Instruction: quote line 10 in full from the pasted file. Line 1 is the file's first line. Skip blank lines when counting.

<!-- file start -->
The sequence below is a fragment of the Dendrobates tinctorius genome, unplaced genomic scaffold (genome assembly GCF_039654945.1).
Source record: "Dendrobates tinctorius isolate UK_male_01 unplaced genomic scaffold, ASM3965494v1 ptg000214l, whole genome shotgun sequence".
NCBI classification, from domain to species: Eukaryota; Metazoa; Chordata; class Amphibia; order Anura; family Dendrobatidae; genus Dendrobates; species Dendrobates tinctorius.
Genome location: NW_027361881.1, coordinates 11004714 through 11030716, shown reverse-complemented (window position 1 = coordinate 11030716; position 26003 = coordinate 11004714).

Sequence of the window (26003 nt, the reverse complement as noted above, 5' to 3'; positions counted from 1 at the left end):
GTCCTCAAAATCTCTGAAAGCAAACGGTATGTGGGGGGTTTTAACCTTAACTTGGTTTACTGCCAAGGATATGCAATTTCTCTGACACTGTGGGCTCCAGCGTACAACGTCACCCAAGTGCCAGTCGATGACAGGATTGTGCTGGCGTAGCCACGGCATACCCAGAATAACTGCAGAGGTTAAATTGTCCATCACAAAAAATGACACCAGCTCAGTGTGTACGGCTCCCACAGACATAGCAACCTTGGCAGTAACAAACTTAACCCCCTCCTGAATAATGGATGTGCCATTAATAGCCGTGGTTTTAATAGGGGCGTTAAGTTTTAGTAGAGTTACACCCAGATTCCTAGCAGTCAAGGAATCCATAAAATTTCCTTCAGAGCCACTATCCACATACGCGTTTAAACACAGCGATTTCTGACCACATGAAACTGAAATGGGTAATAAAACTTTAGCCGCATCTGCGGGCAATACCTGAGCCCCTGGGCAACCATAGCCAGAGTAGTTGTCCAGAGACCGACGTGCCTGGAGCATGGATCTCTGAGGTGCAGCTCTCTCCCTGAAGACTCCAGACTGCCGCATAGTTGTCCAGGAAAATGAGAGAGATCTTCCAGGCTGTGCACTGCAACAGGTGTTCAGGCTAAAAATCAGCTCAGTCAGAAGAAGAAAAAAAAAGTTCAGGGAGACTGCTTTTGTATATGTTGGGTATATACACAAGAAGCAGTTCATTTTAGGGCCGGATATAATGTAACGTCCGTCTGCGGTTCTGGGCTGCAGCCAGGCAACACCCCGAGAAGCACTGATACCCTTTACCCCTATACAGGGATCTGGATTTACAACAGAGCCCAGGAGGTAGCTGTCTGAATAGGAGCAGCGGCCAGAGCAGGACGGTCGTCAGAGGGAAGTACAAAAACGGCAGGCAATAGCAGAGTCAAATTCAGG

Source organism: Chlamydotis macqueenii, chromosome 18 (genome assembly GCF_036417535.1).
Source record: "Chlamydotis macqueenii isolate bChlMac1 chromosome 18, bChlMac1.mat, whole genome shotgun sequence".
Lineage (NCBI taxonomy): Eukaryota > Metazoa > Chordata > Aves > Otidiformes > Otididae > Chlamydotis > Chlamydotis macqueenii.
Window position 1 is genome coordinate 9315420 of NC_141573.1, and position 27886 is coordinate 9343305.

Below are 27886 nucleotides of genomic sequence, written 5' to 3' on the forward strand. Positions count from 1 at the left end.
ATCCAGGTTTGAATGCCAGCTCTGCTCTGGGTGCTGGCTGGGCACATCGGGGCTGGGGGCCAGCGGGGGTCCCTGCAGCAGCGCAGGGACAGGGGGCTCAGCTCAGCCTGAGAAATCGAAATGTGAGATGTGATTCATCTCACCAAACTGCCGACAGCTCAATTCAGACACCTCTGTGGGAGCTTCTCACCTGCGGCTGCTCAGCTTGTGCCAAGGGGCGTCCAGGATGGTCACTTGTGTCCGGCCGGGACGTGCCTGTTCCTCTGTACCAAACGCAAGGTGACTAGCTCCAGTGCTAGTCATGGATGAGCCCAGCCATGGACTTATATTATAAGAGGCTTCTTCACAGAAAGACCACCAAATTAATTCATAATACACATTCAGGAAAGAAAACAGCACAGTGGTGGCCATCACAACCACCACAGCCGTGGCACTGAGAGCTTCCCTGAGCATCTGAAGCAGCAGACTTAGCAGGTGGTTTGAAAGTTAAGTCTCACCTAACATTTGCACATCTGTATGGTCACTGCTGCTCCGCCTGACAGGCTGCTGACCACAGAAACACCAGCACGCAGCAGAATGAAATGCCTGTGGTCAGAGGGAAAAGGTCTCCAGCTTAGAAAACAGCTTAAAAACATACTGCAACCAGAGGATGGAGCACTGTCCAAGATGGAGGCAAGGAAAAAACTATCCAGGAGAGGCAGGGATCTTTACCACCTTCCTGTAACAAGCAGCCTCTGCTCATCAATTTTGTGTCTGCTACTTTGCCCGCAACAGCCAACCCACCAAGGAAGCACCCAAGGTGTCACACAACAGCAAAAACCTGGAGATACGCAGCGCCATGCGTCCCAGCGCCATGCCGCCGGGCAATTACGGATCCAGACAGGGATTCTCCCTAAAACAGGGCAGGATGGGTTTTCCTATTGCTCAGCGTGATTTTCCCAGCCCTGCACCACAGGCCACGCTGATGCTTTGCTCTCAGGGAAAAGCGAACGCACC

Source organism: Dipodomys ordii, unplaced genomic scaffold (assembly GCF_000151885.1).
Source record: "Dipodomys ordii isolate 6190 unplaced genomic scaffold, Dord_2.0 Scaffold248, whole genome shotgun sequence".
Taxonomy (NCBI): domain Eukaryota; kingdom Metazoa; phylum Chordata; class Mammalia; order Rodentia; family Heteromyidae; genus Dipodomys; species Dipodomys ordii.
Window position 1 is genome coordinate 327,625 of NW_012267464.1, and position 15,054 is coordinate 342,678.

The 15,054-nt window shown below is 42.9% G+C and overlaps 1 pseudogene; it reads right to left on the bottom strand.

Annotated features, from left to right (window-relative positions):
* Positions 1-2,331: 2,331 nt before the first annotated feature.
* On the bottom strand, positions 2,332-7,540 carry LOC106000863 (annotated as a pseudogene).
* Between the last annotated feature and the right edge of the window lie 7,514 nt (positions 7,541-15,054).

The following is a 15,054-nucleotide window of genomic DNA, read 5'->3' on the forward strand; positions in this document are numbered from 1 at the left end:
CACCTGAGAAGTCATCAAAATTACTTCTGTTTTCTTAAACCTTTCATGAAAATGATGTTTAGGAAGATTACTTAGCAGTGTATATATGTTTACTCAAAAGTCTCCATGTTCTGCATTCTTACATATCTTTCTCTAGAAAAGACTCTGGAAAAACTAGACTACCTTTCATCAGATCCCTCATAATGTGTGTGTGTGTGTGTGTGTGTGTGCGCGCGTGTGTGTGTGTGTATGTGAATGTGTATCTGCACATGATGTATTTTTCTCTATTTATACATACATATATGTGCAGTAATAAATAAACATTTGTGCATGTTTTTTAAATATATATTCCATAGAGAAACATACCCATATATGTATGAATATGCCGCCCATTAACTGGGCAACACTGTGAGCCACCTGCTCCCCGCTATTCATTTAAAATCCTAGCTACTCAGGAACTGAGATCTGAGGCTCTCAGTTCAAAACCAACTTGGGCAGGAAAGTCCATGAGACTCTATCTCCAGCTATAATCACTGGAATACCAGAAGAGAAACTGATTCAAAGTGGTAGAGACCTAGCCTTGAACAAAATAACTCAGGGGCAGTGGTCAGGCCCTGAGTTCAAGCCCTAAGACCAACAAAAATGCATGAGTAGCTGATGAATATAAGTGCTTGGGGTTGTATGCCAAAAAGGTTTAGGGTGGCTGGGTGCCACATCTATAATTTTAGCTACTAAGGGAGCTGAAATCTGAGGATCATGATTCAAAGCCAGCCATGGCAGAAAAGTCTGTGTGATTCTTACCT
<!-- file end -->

Window position 1 is genome coordinate 9315420 of NC_141573.1, and position 27886 is coordinate 9343305.